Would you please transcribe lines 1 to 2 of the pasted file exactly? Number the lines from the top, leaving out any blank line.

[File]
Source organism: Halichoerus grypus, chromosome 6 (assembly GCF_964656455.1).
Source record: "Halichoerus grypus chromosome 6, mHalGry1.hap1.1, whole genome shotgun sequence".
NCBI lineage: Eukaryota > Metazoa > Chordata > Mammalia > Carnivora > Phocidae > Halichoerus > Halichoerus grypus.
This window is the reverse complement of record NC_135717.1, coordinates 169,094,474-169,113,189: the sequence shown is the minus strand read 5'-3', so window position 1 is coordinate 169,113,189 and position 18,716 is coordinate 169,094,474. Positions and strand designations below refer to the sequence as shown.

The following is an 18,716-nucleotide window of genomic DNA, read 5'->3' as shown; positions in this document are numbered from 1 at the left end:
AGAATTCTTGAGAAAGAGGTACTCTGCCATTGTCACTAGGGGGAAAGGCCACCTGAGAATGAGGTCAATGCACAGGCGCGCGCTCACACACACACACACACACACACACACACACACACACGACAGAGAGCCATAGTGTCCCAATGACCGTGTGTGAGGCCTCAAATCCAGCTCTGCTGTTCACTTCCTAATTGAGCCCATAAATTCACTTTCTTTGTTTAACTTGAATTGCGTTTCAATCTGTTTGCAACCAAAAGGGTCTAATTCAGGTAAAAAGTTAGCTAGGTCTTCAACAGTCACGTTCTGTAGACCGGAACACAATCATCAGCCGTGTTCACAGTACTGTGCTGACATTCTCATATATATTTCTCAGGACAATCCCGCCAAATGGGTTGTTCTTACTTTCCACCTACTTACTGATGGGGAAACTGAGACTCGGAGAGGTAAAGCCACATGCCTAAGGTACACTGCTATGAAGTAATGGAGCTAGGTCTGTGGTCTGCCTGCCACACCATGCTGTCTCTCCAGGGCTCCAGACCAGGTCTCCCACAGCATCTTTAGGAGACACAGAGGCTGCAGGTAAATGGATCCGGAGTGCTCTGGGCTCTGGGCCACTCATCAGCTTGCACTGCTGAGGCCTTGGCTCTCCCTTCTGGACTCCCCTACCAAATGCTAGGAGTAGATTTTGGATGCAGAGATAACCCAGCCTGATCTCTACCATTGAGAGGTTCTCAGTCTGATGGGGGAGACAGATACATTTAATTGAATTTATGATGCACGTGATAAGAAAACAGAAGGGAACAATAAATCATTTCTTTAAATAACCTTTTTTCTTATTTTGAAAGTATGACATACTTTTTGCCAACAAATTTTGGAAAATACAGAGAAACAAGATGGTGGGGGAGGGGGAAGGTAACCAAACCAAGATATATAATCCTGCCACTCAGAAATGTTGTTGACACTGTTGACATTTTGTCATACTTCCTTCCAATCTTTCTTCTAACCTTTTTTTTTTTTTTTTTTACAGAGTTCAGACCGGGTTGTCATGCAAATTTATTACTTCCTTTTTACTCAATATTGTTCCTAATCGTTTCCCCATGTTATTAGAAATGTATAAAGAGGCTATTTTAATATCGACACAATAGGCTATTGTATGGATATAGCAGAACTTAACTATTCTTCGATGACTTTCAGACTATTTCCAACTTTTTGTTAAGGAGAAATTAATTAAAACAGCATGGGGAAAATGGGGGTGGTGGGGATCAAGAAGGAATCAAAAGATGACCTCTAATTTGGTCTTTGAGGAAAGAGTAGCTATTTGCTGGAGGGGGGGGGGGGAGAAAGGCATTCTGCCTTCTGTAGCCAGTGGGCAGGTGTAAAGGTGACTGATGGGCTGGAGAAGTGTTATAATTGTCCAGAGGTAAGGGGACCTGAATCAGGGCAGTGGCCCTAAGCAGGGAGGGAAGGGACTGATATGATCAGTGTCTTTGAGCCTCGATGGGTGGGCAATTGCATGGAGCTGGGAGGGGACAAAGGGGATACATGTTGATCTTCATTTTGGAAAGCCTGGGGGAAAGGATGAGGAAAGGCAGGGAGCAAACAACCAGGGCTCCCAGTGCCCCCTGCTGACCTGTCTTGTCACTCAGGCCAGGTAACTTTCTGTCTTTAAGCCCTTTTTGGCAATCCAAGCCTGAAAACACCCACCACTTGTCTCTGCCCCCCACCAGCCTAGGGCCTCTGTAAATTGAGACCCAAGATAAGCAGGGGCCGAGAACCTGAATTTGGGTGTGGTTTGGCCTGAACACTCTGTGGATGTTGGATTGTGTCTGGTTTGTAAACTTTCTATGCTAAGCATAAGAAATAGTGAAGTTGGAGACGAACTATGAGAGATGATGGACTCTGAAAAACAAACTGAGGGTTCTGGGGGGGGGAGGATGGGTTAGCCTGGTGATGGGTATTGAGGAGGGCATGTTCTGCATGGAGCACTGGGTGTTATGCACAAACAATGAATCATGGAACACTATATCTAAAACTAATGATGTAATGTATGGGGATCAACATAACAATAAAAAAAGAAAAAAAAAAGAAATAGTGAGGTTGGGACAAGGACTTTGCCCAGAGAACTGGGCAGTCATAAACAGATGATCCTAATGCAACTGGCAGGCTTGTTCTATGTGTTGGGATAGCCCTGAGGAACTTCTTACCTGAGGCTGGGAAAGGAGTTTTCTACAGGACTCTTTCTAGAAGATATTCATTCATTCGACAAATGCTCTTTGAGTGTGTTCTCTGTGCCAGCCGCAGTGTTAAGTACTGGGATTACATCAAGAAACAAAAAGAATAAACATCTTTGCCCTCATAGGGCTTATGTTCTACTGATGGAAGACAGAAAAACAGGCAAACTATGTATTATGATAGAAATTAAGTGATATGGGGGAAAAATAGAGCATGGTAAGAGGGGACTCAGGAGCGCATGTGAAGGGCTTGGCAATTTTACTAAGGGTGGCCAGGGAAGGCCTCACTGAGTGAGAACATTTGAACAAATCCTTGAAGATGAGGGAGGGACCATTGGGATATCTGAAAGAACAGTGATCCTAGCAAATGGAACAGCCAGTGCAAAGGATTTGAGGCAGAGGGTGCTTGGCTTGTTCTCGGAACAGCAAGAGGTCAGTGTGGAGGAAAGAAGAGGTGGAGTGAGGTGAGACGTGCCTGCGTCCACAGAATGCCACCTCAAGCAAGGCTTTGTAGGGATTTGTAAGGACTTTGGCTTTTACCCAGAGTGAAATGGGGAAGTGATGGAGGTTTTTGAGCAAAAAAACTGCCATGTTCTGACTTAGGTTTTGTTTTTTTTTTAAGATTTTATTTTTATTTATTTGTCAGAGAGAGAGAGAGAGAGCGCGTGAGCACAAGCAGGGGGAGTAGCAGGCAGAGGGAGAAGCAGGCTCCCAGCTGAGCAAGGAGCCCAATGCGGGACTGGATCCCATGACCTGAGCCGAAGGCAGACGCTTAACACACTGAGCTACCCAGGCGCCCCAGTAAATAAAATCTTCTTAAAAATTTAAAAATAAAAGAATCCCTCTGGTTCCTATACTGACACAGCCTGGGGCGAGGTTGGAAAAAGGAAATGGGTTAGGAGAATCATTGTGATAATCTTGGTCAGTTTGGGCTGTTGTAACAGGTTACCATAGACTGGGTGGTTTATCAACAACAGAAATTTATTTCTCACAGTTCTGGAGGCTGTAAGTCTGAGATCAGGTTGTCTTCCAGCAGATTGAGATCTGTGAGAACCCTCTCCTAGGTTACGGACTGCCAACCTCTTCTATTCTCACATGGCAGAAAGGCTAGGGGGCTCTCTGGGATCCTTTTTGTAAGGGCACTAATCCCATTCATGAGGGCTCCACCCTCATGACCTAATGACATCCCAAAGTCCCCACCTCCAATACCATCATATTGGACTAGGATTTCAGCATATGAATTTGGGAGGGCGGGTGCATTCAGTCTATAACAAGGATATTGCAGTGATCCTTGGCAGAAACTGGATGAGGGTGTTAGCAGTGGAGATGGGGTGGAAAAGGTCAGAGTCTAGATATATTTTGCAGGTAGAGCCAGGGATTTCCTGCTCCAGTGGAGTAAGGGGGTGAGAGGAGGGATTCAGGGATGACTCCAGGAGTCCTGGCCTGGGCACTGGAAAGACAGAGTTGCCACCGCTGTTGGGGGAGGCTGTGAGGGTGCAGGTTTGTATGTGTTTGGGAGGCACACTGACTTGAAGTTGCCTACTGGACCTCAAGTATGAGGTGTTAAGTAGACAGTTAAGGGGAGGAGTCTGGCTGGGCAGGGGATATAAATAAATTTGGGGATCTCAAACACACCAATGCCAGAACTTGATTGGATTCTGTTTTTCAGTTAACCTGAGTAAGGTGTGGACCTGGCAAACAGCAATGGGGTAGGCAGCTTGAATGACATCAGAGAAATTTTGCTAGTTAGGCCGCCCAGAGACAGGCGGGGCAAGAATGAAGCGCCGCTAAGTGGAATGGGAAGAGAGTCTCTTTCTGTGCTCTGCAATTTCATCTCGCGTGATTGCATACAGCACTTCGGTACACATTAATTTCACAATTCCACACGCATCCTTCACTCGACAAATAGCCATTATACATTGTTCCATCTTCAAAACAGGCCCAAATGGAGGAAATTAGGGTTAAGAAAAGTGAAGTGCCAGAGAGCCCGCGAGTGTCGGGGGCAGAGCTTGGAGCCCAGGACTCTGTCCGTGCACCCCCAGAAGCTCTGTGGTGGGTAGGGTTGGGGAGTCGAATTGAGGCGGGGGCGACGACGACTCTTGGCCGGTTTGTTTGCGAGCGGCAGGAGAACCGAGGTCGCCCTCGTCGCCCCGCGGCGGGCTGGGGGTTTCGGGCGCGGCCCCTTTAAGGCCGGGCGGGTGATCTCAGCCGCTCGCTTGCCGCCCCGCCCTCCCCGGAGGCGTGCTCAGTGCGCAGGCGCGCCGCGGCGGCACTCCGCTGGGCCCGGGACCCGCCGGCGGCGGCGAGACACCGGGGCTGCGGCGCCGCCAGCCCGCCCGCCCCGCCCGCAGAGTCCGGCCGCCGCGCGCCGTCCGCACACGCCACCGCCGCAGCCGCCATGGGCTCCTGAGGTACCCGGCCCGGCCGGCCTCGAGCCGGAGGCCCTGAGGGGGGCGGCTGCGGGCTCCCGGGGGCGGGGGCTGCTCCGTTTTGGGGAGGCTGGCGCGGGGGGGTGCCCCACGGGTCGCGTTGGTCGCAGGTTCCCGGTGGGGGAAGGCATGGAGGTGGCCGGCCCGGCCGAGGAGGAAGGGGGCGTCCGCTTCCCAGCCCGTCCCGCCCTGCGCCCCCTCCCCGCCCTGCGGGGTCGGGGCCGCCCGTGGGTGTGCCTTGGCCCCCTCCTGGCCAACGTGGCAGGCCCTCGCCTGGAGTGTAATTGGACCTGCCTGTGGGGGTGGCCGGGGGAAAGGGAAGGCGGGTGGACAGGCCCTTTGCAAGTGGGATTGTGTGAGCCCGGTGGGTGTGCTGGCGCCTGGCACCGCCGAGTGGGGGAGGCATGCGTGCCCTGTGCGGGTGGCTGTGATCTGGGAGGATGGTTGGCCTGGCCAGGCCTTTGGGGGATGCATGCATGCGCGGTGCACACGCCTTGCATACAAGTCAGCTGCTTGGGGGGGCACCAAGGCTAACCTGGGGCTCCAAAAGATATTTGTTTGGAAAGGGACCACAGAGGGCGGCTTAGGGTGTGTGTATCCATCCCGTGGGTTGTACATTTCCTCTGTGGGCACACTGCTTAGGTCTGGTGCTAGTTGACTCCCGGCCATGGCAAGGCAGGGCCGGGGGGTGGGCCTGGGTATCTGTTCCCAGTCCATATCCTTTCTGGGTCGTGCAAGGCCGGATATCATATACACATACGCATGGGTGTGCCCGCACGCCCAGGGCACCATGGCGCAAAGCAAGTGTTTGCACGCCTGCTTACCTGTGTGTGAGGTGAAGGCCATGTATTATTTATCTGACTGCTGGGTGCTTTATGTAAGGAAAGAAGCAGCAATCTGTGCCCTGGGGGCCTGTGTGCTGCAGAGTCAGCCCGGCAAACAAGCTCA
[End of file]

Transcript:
Source organism: Halichoerus grypus, chromosome 6 (assembly GCF_964656455.1).
Source record: "Halichoerus grypus chromosome 6, mHalGry1.hap1.1, whole genome shotgun sequence".